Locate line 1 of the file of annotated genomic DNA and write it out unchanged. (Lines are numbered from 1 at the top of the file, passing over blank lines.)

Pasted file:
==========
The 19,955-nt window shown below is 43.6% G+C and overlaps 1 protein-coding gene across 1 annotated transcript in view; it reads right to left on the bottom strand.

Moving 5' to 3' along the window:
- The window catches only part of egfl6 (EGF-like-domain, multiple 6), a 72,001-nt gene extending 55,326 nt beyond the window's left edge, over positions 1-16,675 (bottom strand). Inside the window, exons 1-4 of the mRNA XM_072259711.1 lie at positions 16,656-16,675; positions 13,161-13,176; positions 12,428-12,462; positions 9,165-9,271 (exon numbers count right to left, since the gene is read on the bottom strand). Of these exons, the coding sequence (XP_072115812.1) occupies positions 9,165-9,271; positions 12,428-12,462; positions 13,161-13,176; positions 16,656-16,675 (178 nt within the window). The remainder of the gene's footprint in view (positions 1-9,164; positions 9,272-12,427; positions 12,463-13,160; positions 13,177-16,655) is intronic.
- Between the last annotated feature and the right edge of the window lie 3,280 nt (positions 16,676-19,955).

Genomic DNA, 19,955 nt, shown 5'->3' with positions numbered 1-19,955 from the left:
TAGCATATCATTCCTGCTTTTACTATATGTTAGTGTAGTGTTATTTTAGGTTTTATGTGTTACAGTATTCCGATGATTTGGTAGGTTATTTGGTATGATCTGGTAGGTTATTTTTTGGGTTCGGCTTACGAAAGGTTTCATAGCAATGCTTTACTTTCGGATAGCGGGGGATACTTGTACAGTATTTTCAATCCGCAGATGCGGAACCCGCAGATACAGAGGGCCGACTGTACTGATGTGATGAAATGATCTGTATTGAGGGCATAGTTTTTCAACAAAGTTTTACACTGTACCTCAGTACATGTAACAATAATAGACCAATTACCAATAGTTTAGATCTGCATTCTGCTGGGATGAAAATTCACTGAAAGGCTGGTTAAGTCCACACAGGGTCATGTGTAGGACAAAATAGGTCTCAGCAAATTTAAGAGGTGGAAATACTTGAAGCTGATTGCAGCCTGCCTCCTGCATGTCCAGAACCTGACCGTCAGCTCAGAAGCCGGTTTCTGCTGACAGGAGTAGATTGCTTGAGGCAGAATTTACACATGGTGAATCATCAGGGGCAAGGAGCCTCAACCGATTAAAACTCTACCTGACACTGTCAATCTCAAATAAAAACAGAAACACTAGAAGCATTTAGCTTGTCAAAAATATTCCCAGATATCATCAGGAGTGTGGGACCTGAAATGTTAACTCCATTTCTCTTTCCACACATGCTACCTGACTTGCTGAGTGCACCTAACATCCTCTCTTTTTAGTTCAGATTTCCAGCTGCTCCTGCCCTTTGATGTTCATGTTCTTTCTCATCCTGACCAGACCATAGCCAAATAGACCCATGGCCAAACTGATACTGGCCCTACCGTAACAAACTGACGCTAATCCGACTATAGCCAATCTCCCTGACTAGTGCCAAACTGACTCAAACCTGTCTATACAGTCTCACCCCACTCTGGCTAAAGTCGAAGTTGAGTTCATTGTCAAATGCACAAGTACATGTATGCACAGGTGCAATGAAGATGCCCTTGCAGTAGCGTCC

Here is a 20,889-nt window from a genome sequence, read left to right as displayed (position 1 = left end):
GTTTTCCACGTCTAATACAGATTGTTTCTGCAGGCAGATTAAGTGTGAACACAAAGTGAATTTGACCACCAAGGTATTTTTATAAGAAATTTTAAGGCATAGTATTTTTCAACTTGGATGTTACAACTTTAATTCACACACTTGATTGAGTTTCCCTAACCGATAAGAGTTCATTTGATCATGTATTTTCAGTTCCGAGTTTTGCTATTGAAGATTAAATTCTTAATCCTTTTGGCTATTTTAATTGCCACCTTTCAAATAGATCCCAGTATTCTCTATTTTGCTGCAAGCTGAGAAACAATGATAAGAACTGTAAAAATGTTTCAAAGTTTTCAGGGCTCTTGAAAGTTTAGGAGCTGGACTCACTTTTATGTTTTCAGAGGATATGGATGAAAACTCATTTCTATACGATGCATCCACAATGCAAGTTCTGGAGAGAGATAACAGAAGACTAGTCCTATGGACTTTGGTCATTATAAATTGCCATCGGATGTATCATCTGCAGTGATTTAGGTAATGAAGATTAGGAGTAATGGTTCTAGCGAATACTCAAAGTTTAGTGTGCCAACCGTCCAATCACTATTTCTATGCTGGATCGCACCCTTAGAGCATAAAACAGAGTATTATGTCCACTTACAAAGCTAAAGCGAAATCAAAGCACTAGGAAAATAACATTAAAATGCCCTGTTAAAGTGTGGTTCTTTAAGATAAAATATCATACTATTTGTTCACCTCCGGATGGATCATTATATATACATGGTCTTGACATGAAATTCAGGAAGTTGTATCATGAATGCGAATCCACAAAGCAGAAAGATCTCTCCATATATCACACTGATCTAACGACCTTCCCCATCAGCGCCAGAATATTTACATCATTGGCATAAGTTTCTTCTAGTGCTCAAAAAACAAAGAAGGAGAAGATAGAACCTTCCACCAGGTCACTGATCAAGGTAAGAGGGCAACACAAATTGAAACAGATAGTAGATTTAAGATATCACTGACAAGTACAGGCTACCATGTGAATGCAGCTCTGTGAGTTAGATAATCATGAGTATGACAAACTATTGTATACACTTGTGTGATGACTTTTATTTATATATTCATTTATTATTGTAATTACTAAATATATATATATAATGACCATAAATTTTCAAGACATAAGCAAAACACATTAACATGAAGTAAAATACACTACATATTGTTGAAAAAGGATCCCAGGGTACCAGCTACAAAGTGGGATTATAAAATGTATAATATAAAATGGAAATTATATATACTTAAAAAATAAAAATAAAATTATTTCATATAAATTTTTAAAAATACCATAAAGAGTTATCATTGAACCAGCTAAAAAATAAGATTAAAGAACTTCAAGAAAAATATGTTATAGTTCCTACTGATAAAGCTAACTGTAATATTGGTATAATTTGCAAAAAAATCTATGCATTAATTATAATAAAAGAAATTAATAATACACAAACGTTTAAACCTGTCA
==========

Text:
The 19,955-nt window shown below is 43.6% G+C and overlaps 1 protein-coding gene across 1 annotated transcript in view; it reads right to left on the bottom strand.